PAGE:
The Kingdom of Cambodia used to be one of the most important and prominent kingdoms in Indochina. Following the fall of Angkorian Kingdom in the 15th century, Cambodia struggled to stand on its own feet. The surrounding kingdoms have a fair share of their dark ages, but nothing can surpass the infamous Khmer Rouge regime. In the early 1975, the American troops pulled out from Vietnam, Cambodia's longtime enemy. The word quickly spread across the capital and immediately after the Fall of Saigon, the Khmer Rouge rose to power, led by General Pol Pot. During his regime, he sent the entire population of the main cities to the countryside. They were initially told that they were going to return to their homes three days after but, they didn't. They were deceived by their own fellowmen.

The regime attempted to recreate and rebuild Cambodia from nothing, forcing people from all ages to work just to sustain their basic needs. There was a complete disregard of the banking system, western medicine, religion, and even basic human rights. Killing Fields and the prison Tuol Sleng became notorious for its history of mass killing. Hundreds of thousands of ethnic Khmer died during the regime, reducing more than a quarter of the country's entire population. Pol Pot's regime didn't last for more than three years, and those self-serving and high-ranking officials had been held accountable only decades after.


While eating breakfast, Tiger shared a part of his life.

"I was once a part of an international Christian group, that's why I know how to speak English. There, I learned how to play a few musical instruments."

He continued to puff his cigarette.

"My father died when I was young, and I was really devastated. I became rebellious and asked God why he took him away. But, I realized everything happens for a reason. Because of that, I found light, and I became a Buddhist."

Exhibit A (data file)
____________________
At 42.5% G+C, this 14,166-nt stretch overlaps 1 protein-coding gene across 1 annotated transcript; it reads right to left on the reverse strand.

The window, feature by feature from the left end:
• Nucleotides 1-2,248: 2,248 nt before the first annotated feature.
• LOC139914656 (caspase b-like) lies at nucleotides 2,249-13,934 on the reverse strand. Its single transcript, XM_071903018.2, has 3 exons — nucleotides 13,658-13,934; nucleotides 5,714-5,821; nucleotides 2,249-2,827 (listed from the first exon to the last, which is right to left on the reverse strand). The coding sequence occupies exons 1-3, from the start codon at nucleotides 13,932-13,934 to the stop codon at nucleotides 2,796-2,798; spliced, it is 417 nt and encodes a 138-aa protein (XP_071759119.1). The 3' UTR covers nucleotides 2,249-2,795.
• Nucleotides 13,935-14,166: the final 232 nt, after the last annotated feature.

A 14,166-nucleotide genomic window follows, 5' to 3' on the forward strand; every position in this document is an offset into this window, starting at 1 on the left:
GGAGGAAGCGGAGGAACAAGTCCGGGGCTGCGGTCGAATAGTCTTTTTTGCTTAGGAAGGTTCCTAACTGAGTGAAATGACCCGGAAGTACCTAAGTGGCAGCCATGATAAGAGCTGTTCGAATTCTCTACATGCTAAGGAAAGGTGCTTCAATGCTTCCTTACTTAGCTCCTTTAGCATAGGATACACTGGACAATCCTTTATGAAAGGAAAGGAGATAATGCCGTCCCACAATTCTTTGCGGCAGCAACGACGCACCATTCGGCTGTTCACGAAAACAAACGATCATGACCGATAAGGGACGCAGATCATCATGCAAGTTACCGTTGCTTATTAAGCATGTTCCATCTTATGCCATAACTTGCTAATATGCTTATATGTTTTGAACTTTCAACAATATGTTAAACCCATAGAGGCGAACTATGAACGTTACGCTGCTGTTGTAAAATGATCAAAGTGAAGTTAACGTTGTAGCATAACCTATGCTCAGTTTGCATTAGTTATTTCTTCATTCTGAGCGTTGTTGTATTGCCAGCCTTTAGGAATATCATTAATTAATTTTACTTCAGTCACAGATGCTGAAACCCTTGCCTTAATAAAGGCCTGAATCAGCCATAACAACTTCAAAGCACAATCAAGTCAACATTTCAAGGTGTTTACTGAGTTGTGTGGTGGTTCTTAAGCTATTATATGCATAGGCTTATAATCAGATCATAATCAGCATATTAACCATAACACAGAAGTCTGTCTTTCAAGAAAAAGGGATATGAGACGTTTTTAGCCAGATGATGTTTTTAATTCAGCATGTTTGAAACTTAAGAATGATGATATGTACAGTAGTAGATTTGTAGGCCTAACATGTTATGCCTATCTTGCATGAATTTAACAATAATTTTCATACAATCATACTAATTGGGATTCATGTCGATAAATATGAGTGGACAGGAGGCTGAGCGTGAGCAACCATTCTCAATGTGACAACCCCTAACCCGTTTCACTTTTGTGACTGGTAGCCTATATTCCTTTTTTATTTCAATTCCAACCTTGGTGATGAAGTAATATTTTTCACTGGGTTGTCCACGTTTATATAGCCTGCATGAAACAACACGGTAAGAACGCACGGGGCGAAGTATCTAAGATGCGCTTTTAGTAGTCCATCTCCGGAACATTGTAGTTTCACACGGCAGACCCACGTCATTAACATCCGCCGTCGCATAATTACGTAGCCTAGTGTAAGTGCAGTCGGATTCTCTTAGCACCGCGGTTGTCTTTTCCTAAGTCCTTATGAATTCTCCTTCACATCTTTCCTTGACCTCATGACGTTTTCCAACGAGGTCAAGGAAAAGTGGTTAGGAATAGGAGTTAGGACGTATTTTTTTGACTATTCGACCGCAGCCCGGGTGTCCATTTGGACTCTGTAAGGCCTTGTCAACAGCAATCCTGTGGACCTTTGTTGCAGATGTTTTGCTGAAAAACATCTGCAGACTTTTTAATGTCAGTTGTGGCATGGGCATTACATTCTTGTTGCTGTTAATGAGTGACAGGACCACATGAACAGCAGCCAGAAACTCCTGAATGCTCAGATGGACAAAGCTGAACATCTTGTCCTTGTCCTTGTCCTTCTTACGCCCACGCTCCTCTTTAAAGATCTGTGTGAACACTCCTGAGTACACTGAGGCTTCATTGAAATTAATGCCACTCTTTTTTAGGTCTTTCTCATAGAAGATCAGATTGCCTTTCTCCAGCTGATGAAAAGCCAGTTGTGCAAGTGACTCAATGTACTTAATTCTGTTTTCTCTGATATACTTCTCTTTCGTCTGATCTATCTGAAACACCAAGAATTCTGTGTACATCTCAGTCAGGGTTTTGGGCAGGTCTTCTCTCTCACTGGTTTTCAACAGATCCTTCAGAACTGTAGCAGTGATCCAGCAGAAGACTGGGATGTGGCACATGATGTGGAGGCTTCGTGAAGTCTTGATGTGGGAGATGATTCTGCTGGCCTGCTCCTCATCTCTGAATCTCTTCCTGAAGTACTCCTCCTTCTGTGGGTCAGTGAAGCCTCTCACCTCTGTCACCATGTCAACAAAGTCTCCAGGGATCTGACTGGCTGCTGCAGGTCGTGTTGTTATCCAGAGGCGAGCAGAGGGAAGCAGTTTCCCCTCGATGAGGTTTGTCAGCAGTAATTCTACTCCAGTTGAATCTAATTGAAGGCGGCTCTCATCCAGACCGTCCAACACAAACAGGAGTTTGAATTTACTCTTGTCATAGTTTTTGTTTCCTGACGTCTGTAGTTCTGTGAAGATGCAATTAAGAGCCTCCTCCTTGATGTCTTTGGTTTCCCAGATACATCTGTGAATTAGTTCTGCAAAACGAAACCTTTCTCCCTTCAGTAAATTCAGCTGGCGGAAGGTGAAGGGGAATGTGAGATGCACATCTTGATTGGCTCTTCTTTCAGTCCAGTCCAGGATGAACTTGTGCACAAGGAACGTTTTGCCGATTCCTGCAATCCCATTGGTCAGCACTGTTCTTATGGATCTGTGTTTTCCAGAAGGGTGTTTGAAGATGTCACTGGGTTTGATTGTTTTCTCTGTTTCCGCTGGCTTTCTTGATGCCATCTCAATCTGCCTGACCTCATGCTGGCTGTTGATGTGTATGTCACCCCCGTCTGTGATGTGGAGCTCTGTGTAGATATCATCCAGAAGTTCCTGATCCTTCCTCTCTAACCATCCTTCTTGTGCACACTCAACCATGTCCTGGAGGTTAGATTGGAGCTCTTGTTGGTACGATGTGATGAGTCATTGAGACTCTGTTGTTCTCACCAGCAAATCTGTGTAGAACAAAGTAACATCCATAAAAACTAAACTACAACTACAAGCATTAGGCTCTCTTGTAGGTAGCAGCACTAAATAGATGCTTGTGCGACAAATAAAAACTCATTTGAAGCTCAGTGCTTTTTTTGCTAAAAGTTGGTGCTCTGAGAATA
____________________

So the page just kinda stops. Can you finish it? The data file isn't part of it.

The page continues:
"Life is really hard, but it is also beautiful and precious." he continued while finishing his first stick.

I do remember being scammed inside the temple. I was given an incense, lit it up, and offered a prayer, only to find out that I need to pay $10 after. But, that's okay. I do remember those children around the temple, selling ref magnets and postcards. Some of them were too adamant, to the point that you have to say no to some of them. It was truly heartbreaking. I do remember the genuine smiles of the locals as we passed by the dusty streets of Siem Reap. Most people here live below the poverty line yet they are still happy with what they have got. Happiness is not about owning a lot of material things; it's all about being with your family and loved ones.

All of the discomforts that we've experienced in this trip was nothing compared to those who lived under the Khmer Rouge, a time when being alive is just an option.

Mark Twain had once said, "Loyalty to the country always. Loyalty to the government, when it deserves."




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Author's note: I watched First They Killed My Father on Netflix a few days ago, and I was deeply moved by it. It is a heartbreaking story of a 5-year old Cambodian girl who battled to survive during the Khmer Rouge.